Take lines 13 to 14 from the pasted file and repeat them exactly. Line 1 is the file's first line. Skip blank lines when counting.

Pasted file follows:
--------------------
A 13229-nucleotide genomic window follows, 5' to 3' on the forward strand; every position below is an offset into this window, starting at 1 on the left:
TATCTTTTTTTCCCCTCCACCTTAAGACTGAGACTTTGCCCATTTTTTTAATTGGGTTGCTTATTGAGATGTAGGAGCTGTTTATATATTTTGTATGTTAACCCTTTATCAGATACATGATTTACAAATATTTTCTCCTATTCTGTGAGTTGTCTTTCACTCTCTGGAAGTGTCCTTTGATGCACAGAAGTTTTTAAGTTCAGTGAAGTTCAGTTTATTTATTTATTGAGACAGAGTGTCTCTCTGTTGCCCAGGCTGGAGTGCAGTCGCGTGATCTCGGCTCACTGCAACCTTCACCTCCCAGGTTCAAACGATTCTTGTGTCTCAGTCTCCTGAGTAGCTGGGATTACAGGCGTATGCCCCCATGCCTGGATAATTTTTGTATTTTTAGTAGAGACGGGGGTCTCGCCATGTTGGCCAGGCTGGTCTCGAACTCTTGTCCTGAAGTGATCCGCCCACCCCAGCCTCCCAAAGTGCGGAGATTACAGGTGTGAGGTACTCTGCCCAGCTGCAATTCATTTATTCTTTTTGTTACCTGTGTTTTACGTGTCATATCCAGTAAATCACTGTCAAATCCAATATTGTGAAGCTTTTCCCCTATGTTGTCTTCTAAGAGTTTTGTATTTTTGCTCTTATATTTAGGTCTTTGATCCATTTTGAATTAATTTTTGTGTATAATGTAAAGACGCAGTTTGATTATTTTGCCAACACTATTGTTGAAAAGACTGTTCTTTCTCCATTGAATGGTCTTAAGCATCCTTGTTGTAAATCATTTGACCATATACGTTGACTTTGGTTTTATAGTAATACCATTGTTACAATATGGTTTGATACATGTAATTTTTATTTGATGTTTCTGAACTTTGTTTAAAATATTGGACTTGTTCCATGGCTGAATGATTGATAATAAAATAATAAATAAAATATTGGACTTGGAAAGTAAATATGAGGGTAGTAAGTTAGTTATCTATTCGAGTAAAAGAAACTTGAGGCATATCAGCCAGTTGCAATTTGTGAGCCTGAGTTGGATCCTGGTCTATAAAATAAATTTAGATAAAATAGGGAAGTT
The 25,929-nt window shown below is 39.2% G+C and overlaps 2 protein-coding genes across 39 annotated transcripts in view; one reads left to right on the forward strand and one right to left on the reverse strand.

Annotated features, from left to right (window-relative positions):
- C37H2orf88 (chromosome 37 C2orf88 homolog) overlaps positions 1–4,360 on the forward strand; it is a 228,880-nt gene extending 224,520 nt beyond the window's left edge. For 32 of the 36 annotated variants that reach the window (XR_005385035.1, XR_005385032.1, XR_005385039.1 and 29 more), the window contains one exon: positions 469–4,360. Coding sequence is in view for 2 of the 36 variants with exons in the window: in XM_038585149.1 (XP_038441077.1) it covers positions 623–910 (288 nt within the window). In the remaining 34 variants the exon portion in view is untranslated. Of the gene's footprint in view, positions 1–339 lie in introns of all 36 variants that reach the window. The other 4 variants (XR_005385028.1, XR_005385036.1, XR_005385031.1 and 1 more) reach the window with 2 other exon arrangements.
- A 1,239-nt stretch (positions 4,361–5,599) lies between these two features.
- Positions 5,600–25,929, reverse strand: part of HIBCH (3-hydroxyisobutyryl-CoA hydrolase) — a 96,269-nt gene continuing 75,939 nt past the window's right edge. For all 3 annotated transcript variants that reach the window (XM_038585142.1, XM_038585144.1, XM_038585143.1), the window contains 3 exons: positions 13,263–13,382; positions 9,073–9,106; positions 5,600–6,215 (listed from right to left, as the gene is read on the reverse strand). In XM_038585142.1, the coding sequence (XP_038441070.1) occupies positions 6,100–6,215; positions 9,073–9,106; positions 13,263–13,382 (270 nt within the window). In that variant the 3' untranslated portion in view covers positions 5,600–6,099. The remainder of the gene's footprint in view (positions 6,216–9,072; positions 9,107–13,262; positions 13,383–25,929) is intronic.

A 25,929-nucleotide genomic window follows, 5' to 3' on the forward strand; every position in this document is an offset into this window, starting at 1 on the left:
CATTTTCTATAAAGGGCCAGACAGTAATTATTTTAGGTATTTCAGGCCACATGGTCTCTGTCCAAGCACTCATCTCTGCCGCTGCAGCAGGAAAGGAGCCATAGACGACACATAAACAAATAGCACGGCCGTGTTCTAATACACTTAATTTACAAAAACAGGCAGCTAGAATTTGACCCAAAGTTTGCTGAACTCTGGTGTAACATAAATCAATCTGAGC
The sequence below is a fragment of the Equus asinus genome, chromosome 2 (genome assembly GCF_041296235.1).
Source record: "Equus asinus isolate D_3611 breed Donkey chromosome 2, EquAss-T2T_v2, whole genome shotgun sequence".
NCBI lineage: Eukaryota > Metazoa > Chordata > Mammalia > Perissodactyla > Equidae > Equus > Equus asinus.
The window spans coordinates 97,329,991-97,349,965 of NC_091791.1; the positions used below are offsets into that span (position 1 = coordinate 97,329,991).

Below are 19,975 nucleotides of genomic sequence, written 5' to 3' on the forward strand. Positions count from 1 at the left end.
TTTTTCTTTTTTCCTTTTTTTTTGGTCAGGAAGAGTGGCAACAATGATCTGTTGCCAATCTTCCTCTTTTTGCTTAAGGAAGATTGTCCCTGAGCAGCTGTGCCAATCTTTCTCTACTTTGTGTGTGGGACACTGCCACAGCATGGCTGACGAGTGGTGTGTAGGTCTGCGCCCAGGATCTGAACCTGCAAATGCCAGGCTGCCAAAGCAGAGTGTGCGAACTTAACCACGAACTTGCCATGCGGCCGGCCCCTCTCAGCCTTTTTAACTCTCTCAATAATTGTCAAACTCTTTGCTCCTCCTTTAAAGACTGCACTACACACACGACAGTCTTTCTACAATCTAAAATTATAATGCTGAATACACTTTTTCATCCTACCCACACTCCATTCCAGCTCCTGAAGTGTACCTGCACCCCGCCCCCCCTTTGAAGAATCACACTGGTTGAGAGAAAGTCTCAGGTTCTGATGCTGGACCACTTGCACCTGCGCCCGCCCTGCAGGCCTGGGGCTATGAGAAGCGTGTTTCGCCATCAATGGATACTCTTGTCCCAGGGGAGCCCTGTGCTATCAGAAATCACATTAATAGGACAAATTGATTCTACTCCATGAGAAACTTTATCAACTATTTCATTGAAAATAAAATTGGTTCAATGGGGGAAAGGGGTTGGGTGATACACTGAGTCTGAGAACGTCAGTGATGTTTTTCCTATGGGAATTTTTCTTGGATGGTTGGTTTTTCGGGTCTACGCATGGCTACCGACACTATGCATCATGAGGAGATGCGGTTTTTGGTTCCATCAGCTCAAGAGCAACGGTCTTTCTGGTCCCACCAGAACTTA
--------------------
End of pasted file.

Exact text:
The window spans coordinates 97,329,991-97,349,965 of NC_091791.1; the positions used below are offsets into that span (position 1 = coordinate 97,329,991).

Below are 19,975 nucleotides of genomic sequence, written 5' to 3' on the forward strand. Positions count from 1 at the left end.